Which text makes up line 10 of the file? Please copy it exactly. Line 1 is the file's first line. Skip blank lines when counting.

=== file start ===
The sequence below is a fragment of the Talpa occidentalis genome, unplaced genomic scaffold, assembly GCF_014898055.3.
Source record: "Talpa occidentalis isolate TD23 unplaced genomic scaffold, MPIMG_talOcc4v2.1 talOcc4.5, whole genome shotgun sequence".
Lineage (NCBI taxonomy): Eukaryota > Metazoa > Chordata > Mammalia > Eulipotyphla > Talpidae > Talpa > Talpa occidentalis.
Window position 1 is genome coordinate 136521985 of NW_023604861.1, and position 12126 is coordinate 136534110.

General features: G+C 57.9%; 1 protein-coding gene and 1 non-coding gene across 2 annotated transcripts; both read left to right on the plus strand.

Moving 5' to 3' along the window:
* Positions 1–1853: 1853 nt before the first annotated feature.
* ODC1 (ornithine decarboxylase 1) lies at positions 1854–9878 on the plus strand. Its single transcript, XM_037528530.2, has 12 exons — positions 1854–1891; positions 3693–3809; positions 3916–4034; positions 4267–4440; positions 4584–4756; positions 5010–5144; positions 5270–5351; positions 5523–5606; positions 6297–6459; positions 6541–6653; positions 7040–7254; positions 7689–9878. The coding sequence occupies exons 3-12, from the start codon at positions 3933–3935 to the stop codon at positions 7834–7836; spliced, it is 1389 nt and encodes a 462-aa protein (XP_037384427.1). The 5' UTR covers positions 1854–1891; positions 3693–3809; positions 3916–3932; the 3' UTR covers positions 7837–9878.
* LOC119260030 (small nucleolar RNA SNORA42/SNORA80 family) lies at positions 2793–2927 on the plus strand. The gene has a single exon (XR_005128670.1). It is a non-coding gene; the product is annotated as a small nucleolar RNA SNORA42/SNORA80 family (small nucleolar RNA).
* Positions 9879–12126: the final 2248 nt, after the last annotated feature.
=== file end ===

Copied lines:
* Positions 9879–12126: the final 2248 nt, after the last annotated feature.